Alternative embodiments of the invention may be implemented as a computer program product for use with a computer system. Such implementation may include a series of computer instructions fixed either on a tangible medium, such as a computer readable media (e.g., a diskette, CD-ROM, ROM, or fixed disk), or transmittable to a computer system via a modem or other interface device, such as a communications adapter connected to a network over a medium. The medium may be either a tangible medium (e.g., optical or analog communications lines) or a medium implemented with wireless techniques (e.g., microwave, infrared or other transmission techniques). The series of computer instructions preferably embodies all or part of the functionality previously described herein with respect to the system. Those skilled in the art should appreciate that such computer instructions can be written in a number of programming languages for use with many computer architectures or operating systems. Furthermore, such instructions may be stored in any memory device, such as semiconductor, magnetic, optical or other memory devices, and may be transmitted using any communications technology, such as optical, infrared, microwave, or other transmission technologies. It is expected that such a computer program product may be distributed as a removable medium with accompanying printed or electronic documentation (e.g., shrink wrapped software), preloaded with a computer system (e.g., on system ROM or fixed disk), or distributed from a server or electronic bulletin board over the network (e.g., the Internet or World Wide Web).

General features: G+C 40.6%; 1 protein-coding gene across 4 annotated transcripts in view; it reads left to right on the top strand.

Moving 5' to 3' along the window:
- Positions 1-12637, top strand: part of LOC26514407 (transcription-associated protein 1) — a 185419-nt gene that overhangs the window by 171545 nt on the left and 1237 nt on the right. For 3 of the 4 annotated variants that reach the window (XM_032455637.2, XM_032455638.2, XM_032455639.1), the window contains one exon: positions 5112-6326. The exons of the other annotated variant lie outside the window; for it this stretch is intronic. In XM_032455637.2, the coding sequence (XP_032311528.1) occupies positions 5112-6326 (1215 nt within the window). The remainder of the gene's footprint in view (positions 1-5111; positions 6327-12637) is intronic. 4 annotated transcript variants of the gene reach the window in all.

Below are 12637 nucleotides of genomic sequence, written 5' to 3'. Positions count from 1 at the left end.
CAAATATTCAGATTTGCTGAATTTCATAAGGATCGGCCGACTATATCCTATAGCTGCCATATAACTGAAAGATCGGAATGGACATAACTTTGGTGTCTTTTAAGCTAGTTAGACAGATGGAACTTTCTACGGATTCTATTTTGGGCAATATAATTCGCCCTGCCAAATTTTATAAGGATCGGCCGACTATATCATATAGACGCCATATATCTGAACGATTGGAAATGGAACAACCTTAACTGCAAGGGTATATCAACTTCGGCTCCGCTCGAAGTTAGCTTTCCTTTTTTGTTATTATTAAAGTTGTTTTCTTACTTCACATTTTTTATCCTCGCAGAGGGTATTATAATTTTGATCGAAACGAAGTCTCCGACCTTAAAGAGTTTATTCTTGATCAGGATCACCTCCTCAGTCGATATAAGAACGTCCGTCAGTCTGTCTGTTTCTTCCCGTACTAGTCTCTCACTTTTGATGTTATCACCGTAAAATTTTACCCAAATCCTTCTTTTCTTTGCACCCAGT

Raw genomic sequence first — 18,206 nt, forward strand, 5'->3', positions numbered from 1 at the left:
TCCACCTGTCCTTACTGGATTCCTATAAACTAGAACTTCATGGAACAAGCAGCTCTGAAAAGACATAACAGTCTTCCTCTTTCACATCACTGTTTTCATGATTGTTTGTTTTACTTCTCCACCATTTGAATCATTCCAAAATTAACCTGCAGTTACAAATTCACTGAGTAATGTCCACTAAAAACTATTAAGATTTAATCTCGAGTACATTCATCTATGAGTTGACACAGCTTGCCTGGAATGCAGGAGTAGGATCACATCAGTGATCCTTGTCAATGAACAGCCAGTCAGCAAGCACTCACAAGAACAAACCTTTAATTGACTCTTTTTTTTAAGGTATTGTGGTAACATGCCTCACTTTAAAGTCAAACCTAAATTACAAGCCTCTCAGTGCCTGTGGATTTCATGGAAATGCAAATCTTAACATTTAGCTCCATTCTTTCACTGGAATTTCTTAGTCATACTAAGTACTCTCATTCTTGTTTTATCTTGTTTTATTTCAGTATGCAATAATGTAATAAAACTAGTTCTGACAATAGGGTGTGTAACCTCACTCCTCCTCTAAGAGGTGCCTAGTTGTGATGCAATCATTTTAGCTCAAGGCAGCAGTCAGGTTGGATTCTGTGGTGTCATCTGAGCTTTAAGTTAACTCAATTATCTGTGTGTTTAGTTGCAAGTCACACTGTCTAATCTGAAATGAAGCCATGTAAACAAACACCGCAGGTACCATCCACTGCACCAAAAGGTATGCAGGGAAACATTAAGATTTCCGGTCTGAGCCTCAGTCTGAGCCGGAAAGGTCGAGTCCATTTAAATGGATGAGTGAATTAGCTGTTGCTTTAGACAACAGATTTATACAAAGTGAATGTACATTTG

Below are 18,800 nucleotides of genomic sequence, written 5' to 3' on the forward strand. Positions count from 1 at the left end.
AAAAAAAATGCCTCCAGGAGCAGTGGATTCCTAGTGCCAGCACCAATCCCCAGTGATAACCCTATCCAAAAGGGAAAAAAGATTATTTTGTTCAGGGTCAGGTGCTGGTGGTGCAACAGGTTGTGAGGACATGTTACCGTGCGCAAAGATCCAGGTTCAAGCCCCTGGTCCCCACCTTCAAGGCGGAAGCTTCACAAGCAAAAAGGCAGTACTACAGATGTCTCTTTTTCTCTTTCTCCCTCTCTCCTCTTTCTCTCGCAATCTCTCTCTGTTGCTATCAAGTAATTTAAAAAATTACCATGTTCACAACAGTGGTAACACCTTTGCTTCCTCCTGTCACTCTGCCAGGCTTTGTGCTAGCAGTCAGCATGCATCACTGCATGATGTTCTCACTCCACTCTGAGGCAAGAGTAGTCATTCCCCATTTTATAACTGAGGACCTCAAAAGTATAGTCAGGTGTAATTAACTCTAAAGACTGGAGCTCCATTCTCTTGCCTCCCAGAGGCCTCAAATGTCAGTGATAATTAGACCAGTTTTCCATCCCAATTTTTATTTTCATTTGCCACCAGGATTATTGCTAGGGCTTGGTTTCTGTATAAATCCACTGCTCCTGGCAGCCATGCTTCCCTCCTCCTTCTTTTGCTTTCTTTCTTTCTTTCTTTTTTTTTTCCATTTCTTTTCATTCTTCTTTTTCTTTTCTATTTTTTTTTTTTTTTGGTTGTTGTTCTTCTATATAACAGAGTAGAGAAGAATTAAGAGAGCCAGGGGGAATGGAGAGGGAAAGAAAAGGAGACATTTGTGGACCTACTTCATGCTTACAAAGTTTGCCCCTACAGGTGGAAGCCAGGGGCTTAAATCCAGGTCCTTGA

Although various exemplary embodiments of the invention have been disclosed, it should be apparent to those skilled in the art that various changes and modifications can be made which will achieve some of the advantages of the invention without departing from the true scope of the invention. These and other obvious modifications are intended to be covered by the appended claims.

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Classifications
U.S. Classification709/218, 710/17, 709/219
International ClassificationH04L29/06, H04L12/28, H04L29/08
Cooperative ClassificationH04L69/329, H04L67/327, H04L12/2874, H04L12/2856, H04L29/06
European ClassificationH04L29/08N31Y, H04L12/28P1, H04L29/06, H04L12/28P1D1B
Legal Events
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Jan 6, 2009FPExpired due to failure to pay maintenance fee
Effective date: 20081116
Nov 16, 2008LAPSLapse for failure to pay maintenance fees
May 26, 2008REMIMaintenance fee reminder mailed